Fair Fashion UGA takes on sustainability one outfit at a time | Arts & Culture

Fashion is often used as a way to communicate – how someone dresses is an outward expression of their inner being and can connect them with similar people. Fair Fashion UGA is a club at the University of Georgia that works to bring awareness to climate issues and the ethical concerns of the fashion industry by advocating for environmentally sustainable fashion.

Fair Fashion UGA was started in 2018 as a way to create a community of students interested in the intersection of fashion and environmental awareness. The club serves to inform those on the story behind their clothes, including the processes and journey it takes to get to them.

“We actively work to revolutionize the fashion industry to prioritize human rights, environmental protection and sustainability,” president of Fair Fashion UGA Elaine Garvey said.

Fast fashion is clothing mass produced with cheap materials, cheap labor and a quick turnaround process, according to Garvey. This type of clothing is made to be thrown into the market fast and for the highest profit without concern for the ethics of how it is produced.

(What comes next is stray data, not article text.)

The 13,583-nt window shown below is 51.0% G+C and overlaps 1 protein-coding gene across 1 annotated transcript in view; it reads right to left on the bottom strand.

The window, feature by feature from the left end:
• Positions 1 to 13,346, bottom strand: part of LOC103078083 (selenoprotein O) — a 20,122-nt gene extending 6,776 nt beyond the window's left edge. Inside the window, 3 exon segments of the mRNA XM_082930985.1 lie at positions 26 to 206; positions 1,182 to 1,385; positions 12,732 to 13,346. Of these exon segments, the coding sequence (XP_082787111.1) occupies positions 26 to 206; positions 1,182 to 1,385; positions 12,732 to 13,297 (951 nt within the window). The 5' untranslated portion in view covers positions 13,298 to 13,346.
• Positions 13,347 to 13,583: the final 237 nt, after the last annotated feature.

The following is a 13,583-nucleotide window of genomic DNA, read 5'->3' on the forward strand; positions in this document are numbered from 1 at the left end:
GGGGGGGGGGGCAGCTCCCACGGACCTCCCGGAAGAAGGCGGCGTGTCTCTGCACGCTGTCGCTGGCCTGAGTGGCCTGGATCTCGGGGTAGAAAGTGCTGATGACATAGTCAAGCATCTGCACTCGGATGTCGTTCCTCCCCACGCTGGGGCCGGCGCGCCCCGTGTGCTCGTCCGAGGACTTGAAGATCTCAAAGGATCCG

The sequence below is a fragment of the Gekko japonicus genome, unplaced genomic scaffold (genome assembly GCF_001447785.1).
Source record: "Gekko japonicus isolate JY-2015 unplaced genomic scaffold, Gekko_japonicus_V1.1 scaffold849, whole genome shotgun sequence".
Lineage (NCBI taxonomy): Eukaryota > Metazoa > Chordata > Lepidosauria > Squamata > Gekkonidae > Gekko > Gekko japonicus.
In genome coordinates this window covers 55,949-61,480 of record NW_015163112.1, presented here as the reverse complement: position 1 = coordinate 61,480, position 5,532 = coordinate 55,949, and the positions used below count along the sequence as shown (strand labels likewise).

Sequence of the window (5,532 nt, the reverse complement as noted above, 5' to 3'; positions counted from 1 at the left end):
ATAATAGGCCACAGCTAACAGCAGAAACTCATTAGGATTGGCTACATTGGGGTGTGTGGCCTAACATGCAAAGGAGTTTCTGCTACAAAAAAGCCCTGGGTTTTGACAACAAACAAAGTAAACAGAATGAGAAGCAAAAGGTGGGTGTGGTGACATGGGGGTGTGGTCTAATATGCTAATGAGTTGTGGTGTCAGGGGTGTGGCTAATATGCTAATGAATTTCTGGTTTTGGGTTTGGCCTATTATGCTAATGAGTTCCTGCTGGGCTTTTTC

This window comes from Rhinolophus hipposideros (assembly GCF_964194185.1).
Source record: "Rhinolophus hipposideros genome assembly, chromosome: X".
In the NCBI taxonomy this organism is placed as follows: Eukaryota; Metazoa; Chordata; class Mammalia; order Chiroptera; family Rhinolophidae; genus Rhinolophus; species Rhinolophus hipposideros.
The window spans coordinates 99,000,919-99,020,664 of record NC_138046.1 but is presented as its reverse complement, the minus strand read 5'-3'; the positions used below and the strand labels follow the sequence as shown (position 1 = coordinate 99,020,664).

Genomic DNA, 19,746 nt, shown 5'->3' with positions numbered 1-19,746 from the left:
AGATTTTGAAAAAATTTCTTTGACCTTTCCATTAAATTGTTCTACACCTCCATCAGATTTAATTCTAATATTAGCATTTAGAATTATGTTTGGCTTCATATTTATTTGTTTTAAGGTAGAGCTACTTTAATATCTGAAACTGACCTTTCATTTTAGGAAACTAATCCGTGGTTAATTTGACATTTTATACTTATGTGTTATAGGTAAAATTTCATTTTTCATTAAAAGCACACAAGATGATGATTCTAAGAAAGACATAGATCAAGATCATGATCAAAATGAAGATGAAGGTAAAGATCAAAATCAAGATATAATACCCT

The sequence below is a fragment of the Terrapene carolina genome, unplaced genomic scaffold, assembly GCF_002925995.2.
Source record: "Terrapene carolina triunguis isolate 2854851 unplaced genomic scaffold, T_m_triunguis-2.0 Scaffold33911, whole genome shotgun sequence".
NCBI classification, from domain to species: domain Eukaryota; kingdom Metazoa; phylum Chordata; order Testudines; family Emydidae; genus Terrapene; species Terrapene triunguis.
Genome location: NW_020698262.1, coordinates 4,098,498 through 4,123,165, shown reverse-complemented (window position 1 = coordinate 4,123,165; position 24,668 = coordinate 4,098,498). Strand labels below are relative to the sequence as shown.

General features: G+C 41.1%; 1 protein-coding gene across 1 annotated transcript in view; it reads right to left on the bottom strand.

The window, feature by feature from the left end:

“The True Cost” is a documentary Garvey recommends to watch to further understand fast fashion and its specific impacts on the environment. The documentary sparked her interest in sustainable fashion and motivated her to spread the message of conscious clothing.

“With the threat that is climate change, being thoughtful in your everyday fashion decisions is necessary in order to be environmentally conscious at the individual level,” Sam D’Alba, social media manager of Fair Fashion UGA, said.

To club members, the best thing students can do to be more sustainable is to stay informed.

“Staying informed on sustainability and the little steps you can take to make your fashion decisions more sustainable is so important for the future of the fashion industry and the planet,” D’Alba said.

On Instagram, Fair Fashion UGA posts ways for students to take steps to make more conscious fashion choices. Club members recommend students wear what they already have and find multiple uses for it, instead of wearing an item once and throwing it away. They also suggest borrowing and swapping clothes with friends to not add to the existing cycle of clothing.

Shopping at secondhand stores like Goodwill, America’s Thrift Stores or a vintage store is another way to consume more consciously, according to club members. They would also advise students to buy from companies that value sustainability and put an emphasis on the rights of their workers by providing fair wages.

Members of Fair Fashion UGA plan to hold multiple clothing drives, collaborate with other UGA clubs and host workshops on sustainability in the future.

From rings to socks, members of Fair Fashion UGA believe that each decision – no matter how small – can lead to inevitable change.

“As students, we are the next generation and if sustainability is something that we prioritize, then it will be something that businesses, corporations and politicians feel strongly about and that’s how ultimate change is going to happen,” Garvey said.


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